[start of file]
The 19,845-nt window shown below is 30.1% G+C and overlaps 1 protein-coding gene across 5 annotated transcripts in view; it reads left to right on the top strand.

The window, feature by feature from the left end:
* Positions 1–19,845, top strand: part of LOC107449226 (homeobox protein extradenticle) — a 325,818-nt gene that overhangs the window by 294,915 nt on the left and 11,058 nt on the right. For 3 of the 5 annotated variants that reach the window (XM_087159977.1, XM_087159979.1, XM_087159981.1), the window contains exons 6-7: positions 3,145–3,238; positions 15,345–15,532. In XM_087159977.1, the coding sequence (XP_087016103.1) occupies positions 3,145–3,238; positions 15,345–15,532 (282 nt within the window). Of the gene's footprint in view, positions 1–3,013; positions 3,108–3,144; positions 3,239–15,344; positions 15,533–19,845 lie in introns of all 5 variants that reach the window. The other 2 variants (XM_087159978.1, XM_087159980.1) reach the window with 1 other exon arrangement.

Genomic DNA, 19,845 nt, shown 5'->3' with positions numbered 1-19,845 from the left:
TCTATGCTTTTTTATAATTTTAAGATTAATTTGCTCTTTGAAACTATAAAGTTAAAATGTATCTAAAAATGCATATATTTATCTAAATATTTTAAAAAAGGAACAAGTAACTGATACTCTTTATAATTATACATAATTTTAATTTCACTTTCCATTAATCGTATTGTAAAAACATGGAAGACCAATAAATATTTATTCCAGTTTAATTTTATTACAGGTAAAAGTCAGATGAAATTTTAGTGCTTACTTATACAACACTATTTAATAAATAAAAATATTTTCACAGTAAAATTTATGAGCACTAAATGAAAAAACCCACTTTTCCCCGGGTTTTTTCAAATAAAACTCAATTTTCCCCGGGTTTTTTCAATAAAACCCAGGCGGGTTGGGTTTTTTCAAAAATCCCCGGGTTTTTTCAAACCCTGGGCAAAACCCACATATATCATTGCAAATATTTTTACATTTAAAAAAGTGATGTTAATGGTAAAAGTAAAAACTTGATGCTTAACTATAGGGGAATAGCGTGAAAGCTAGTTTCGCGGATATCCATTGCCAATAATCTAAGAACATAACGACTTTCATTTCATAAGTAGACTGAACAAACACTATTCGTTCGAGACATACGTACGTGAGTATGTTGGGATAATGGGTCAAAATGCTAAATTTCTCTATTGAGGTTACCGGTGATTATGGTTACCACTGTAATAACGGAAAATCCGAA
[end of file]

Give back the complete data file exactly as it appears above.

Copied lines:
The 19,845-nt window shown below is 30.1% G+C and overlaps 1 protein-coding gene across 5 annotated transcripts in view; it reads left to right on the top strand.

The window, feature by feature from the left end:
* Positions 1–19,845, top strand: part of LOC107449226 (homeobox protein extradenticle) — a 325,818-nt gene that overhangs the window by 294,915 nt on the left and 11,058 nt on the right. For 3 of the 5 annotated variants that reach the window (XM_087159977.1, XM_087159979.1, XM_087159981.1), the window contains exons 6-7: positions 3,145–3,238; positions 15,345–15,532. In XM_087159977.1, the coding sequence (XP_087016103.1) occupies positions 3,145–3,238; positions 15,345–15,532 (282 nt within the window). Of the gene's footprint in view, positions 1–3,013; positions 3,108–3,144; positions 3,239–15,344; positions 15,533–19,845 lie in introns of all 5 variants that reach the window. The other 2 variants (XM_087159978.1, XM_087159980.1) reach the window with 1 other exon arrangement.

Genomic DNA, 19,845 nt, shown 5'->3' with positions numbered 1-19,845 from the left:
TCTATGCTTTTTTATAATTTTAAGATTAATTTGCTCTTTGAAACTATAAAGTTAAAATGTATCTAAAAATGCATATATTTATCTAAATATTTTAAAAAAGGAACAAGTAACTGATACTCTTTATAATTATACATAATTTTAATTTCACTTTCCATTAATCGTATTGTAAAAACATGGAAGACCAATAAATATTTATTCCAGTTTAATTTTATTACAGGTAAAAGTCAGATGAAATTTTAGTGCTTACTTATACAACACTATTTAATAAATAAAAATATTTTCACAGTAAAATTTATGAGCACTAAATGAAAAAACCCACTTTTCCCCGGGTTTTTTCAAATAAAACTCAATTTTCCCCGGGTTTTTTCAATAAAACCCAGGCGGGTTGGGTTTTTTCAAAAATCCCCGGGTTTTTTCAAACCCTGGGCAAAACCCACATATATCATTGCAAATATTTTTACATTTAAAAAAGTGATGTTAATGGTAAAAGTAAAAACTTGATGCTTAACTATAGGGGAATAGCGTGAAAGCTAGTTTCGCGGATATCCATTGCCAATAATCTAAGAACATAACGACTTTCATTTCATAAGTAGACTGAACAAACACTATTCGTTCGAGACATACGTACGTGAGTATGTTGGGATAATGGGTCAAAATGCTAAATTTCTCTATTGAGGTTACCGGTGATTATGGTTACCACTGTAATAACGGAAAATCCGAA